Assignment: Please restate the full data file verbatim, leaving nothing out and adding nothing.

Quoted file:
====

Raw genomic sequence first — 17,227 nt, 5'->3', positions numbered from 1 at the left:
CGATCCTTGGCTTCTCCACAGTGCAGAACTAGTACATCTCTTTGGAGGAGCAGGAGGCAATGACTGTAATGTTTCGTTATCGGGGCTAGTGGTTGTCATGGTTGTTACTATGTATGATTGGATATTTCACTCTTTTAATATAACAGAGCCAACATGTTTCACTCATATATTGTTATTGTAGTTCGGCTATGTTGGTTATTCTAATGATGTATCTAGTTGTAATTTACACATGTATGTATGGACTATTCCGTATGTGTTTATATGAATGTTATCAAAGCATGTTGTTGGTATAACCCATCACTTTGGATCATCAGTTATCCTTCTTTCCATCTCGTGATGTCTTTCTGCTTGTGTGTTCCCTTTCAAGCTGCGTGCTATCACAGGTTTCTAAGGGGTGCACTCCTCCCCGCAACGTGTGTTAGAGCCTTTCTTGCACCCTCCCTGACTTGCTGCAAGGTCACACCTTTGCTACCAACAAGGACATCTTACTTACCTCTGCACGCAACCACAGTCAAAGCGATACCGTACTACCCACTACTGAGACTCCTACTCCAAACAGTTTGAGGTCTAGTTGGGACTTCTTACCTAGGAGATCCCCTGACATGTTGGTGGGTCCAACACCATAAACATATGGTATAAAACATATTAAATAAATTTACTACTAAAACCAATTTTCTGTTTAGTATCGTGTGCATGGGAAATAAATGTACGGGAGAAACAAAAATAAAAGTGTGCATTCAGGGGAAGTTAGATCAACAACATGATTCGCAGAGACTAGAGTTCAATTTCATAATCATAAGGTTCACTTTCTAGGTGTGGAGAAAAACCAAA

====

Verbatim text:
Raw genomic sequence first — 17,227 nt, 5'->3', positions numbered from 1 at the left:
CGATCCTTGGCTTCTCCACAGTGCAGAACTAGTACATCTCTTTGGAGGAGCAGGAGGCAATGACTGTAATGTTTCGTTATCGGGGCTAGTGGTTGTCATGGTTGTTACTATGTATGATTGGATATTTCACTCTTTTAATATAACAGAGCCAACATGTTTCACTCATATATTGTTATTGTAGTTCGGCTATGTTGGTTATTCTAATGATGTATCTAGTTGTAATTTACACATGTATGTATGGACTATTCCGTATGTGTTTATATGAATGTTATCAAAGCATGTTGTTGGTATAACCCATCACTTTGGATCATCAGTTATCCTTCTTTCCATCTCGTGATGTCTTTCTGCTTGTGTGTTCCCTTTCAAGCTGCGTGCTATCACAGGTTTCTAAGGGGTGCACTCCTCCCCGCAACGTGTGTTAGAGCCTTTCTTGCACCCTCCCTGACTTGCTGCAAGGTCACACCTTTGCTACCAACAAGGACATCTTACTTACCTCTGCACGCAACCACAGTCAAAGCGATACCGTACTACCCACTACTGAGACTCCTACTCCAAACAGTTTGAGGTCTAGTTGGGACTTCTTACCTAGGAGATCCCCTGACATGTTGGTGGGTCCAACACCATAAACATATGGTATAAAACATATTAAATAAATTTACTACTAAAACCAATTTTCTGTTTAGTATCGTGTGCATGGGAAATAAATGTACGGGAGAAACAAAAATAAAAGTGTGCATTCAGGGGAAGTTAGATCAACAACATGATTCGCAGAGACTAGAGTTCAATTTCATAATCATAAGGTTCACTTTCTAGGTGTGGAGAAAAACCAAA